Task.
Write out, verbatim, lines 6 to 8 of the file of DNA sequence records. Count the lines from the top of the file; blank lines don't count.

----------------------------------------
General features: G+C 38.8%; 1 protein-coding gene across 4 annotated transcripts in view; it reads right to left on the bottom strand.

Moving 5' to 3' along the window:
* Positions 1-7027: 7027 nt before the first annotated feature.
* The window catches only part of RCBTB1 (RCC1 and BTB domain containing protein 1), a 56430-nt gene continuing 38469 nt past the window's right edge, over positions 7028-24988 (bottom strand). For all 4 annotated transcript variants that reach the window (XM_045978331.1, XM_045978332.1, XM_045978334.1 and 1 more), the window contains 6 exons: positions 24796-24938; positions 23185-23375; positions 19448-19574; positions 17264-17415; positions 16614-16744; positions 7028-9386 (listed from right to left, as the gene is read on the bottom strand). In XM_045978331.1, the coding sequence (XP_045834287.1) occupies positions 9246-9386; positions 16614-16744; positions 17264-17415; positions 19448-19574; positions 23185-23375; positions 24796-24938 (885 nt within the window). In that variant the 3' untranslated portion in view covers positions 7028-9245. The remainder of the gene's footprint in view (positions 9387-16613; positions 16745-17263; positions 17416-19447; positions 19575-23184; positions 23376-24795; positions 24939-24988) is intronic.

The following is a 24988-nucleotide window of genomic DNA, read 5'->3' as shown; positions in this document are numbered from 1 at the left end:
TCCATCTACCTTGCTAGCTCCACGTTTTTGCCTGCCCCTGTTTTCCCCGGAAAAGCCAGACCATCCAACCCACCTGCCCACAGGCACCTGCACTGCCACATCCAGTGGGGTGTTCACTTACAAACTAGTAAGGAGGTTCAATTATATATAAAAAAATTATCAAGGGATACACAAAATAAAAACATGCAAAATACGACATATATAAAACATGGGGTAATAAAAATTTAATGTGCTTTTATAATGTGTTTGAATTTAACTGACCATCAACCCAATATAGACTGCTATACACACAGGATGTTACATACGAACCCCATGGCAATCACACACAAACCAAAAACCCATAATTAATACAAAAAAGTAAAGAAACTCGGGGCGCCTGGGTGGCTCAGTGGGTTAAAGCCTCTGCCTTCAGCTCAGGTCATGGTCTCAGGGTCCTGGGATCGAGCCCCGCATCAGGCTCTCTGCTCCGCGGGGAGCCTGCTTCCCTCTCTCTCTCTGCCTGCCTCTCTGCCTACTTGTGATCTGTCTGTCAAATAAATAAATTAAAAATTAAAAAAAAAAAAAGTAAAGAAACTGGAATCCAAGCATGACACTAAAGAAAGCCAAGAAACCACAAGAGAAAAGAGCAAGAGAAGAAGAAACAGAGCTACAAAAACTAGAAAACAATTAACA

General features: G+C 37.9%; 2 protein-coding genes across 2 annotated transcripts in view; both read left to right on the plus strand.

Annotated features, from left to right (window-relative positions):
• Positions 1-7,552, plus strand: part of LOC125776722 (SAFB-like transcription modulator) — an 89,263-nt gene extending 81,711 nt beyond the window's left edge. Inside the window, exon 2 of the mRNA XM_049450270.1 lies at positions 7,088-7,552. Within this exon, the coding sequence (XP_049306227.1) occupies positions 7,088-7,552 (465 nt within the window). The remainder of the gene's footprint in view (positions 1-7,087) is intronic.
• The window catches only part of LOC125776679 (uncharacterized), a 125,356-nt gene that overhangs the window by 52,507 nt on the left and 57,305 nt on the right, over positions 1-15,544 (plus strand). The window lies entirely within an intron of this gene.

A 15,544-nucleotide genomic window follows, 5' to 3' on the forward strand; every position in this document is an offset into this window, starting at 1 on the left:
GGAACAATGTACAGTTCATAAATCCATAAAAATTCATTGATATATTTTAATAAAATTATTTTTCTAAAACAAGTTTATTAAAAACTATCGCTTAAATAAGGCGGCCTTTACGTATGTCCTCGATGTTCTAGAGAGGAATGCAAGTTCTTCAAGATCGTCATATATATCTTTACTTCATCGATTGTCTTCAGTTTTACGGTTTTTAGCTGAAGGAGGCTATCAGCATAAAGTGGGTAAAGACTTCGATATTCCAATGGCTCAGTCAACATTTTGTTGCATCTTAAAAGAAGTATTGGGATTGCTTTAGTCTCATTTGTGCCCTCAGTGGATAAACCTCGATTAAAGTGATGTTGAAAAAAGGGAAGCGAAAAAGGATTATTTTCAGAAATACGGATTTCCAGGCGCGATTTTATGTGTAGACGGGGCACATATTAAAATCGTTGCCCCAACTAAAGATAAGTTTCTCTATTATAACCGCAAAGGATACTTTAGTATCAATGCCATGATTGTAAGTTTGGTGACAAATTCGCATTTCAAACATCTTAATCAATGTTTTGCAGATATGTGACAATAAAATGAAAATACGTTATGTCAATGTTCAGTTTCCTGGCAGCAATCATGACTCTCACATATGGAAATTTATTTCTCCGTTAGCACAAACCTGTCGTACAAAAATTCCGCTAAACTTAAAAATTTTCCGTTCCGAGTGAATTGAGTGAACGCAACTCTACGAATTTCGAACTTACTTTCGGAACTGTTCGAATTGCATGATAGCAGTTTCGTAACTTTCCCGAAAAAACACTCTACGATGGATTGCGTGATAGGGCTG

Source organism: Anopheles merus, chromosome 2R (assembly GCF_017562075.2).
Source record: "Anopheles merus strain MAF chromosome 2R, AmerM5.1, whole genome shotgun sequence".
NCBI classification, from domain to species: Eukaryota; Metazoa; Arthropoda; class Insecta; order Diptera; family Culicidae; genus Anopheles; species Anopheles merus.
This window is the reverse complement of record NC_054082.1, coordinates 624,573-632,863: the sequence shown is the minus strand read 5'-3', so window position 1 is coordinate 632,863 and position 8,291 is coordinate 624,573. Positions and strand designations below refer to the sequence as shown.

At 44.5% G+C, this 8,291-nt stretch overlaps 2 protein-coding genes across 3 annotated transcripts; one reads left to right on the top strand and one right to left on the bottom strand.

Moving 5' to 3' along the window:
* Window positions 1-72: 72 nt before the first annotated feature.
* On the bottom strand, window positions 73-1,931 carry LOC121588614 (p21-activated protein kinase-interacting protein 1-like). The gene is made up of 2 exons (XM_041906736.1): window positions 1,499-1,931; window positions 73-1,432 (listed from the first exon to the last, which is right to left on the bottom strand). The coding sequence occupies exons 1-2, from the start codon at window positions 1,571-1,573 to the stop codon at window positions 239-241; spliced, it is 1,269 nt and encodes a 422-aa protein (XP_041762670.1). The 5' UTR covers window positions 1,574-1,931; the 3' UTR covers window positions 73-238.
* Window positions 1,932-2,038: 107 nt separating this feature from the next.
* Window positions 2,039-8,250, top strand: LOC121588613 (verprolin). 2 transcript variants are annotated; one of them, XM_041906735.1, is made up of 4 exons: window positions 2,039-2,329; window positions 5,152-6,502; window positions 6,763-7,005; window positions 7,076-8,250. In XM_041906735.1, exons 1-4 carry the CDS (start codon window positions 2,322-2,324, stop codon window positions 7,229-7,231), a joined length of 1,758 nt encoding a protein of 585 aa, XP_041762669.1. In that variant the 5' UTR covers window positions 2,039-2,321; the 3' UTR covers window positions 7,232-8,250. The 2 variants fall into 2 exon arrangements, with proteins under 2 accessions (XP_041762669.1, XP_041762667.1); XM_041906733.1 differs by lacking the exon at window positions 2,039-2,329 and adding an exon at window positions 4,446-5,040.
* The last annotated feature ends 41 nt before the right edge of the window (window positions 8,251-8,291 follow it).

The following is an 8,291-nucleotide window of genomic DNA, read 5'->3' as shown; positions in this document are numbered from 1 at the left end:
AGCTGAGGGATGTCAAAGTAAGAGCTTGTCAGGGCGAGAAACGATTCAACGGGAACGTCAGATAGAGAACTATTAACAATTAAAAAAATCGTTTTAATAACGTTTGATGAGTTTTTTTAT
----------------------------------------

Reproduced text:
TCCATCTACCTTGCTAGCTCCACGTTTTTGCCTGCCCCTGTTTTCCCCGGAAAAGCCAGACCATCCAACCCACCTGCCCACAGGCACCTGCACTGCCACATCCAGTGGGGTGTTCACTTACAAACTAGTAAGGAGGTTCAATTATATATAAAAAAATTATCAAGGGATACACAAAATAAAAACATGCAAAATACGACATATATAAAACATGGGGTAATAAAAATTTAATGTGCTTTTATAATGTGTTTGAATTTAACTGACCATCAACCCAATATAGACTGCTATACACACAGGATGTTACATACGAACCCCATGGCAATCACACACAAACCAAAAACCCATAATTAATACAAAAAAGTAAAGAAACTCGGGGCGCCTGGGTGGCTCAGTGGGTTAAAGCCTCTGCCTTCAGCTCAGGTCATGGTCTCAGGGTCCTGGGATCGAGCCCCGCATCAGGCTCTCTGCTCCGCGGGGAGCCTGCTTCCCTCTCTCTCTCTGCCTGCCTCTCTGCCTACTTGTGATCTGTCTGTCAAATAAATAAATTAAAAATTAAAAAAAAAAAAAGTAAAGAAACTGGAATCCAAGCATGACACTAAAGAAAGCCAAGAAACCACAAGAGAAAAGAGCAAGAGAAGAAGAAACAGAGCTACAAAAACTAGAAAACAATTAACA

General features: G+C 37.9%; 2 protein-coding genes across 2 annotated transcripts in view; both read left to right on the plus strand.

Annotated features, from left to right (window-relative positions):